This is the first report to examine the cost to the 50 states of public assistance programs for working families. We examine working families’ utilization of the health care programs Medicaid and Children’s Health Insurance Program (CHIP), as well as their enrollment in the basic household income assistance program Temporary Aid to Needy Families (TANF). Both of these programs operate with shared funding from the federal government and the states, and in this report we also examine the costs to the federal government of Medicaid/CHIP and TANF, as well as the Earned Income Tax Credit (EITC) and the food stamps program (Supplemental Nutrition Assistance Program, or SNAP). Our analysis includes only the cash assistance portion of TANF, and it does not include costs for state Earned Income Tax Credits, child care assistance, or other state-funded means-tested programs. Overall, we find that between 2009 and 2011 the federal government spent $127.8 billion per year on these four programs for working families and the states collectively spent $25 billion per year on Medicaid/CHIP and TANF for working families for a total of $152.8 billion per year. In all, more than half—56 percent—of combined state and federal spending on public assistance goes to working families.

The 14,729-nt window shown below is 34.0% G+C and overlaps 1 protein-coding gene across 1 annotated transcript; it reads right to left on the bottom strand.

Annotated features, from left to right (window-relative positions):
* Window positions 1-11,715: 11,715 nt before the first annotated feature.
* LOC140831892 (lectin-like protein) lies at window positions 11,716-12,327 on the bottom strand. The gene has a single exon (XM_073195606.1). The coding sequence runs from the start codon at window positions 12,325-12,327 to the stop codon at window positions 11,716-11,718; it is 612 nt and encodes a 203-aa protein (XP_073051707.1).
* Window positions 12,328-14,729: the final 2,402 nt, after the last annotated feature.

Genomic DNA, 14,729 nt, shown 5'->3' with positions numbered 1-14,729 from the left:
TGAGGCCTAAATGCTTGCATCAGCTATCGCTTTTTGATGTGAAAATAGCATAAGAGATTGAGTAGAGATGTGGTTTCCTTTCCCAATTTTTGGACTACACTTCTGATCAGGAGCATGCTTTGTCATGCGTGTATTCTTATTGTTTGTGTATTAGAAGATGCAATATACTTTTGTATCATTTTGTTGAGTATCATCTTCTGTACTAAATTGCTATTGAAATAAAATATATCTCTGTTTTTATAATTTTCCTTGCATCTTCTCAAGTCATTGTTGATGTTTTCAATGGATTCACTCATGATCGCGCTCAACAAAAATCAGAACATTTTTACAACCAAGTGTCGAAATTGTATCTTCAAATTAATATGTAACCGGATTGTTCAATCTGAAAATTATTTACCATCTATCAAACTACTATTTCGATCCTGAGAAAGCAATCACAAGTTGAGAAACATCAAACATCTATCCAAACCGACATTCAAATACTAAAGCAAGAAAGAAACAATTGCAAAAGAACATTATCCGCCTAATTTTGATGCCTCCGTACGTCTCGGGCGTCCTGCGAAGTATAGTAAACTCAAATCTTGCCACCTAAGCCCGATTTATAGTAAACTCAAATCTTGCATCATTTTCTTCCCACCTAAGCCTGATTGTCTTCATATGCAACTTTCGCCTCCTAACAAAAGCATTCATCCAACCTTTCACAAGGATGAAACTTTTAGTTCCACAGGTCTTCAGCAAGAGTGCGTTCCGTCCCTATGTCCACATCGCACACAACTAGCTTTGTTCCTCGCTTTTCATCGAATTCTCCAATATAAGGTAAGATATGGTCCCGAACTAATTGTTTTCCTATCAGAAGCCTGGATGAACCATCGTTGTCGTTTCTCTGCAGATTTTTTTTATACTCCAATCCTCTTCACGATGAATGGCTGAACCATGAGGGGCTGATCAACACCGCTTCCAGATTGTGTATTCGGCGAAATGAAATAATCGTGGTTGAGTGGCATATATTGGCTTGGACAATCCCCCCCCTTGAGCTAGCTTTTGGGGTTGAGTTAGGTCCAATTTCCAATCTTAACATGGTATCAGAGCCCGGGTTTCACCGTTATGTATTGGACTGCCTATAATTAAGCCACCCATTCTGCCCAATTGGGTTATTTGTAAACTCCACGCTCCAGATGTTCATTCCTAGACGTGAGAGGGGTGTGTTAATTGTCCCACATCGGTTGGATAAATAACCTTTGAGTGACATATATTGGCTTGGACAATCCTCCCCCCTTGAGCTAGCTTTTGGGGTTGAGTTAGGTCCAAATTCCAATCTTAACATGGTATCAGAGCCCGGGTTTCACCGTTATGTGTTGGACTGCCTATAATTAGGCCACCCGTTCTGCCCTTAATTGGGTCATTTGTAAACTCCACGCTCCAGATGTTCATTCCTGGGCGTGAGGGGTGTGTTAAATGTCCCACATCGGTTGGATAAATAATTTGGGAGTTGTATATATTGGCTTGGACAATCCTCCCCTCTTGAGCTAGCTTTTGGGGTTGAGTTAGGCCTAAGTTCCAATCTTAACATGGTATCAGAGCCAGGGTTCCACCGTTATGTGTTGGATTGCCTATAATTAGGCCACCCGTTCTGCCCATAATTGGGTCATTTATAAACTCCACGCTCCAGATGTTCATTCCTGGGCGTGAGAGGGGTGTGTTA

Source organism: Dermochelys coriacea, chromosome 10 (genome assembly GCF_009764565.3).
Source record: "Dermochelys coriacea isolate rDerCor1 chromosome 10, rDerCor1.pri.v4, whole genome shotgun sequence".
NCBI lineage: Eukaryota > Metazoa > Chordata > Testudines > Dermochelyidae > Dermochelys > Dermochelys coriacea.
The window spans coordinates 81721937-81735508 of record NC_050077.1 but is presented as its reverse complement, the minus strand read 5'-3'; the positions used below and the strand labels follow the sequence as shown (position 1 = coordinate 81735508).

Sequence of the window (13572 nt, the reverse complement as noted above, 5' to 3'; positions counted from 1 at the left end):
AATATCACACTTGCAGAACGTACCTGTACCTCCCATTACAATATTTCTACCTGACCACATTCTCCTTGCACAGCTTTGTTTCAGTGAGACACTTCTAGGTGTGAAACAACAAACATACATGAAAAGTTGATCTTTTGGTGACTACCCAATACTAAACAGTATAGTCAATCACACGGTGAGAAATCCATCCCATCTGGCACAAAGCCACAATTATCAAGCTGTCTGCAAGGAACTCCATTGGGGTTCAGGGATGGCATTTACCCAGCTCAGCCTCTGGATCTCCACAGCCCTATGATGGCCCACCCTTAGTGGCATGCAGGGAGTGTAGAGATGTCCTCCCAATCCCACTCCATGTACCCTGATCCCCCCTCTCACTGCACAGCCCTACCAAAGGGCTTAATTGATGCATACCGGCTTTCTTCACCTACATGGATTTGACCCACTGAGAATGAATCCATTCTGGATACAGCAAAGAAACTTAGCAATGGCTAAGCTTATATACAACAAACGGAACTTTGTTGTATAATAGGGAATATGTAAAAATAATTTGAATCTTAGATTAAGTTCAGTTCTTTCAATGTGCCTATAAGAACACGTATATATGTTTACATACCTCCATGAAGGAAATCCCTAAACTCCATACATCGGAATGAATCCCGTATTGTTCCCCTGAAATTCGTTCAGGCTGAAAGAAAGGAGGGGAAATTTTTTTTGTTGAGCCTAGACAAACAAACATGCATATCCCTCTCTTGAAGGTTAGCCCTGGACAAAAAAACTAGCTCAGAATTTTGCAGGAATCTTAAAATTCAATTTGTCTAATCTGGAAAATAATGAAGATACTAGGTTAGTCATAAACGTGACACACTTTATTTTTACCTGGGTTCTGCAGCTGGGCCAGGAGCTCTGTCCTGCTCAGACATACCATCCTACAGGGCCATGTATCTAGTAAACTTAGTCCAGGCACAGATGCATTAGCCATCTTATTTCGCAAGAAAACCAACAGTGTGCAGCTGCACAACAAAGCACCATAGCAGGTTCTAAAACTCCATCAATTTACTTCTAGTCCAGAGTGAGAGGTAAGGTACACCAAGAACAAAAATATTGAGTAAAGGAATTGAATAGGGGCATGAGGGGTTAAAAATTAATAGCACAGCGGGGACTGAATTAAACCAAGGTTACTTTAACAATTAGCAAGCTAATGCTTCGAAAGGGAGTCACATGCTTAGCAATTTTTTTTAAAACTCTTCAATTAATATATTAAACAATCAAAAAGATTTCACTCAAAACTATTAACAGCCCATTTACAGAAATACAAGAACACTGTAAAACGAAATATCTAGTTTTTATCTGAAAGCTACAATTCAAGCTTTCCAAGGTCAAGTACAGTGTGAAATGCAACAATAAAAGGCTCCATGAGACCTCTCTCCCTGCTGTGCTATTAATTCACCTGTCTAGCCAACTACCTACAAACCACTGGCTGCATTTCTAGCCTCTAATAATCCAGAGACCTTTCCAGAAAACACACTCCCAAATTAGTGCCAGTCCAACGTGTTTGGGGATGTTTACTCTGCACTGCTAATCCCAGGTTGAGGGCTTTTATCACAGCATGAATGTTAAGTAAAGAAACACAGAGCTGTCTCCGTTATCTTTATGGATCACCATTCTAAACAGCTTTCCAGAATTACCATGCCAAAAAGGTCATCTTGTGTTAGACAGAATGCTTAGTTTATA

New Report Projects When Women in Each U.S. State Will Achieve Equal Pay; Five States Won’t See Equal Pay until the Next Century

April 8, 2015 Comments off

New Report Projects When Women in Each U.S. State Will Achieve Equal Pay; Five States Won’t See Equal Pay until the Next Century
Source: Institute for Women’s Policy Research

The first release from Status of Women in the States: 2015, a project of the Institute for Women’s Policy Research (IWPR), finds that, if current trends in narrowing the pay gap in the states continue, the date when women in the United States will achieve equal pay is 2058, but new projections for each state find this date is much further out in the future for women in many parts of the country. In some states, a woman born today likely will not see wage equality in her lifetime. The report finds that at the current rate, five states—West Virginia, Utah, Louisiana, North Dakota, and Wyoming—will not see equal pay until the next century. The study is the first ever to project when the wage gap will close for every state in the nation.

The report analyzes data on women’s employment and earnings, and provides state rankings and letter grades based on a composite index first developed by IWPR in 1996. Overall, the best place for women’s employment and earnings is the District of Columbia, with an overall grade of A, while the worst is West Virginia, with a grade of F. The grades take into account women’s status on the level of earnings, the gender wage gap, labor force participation, and women’s representation in professional and managerial occupations.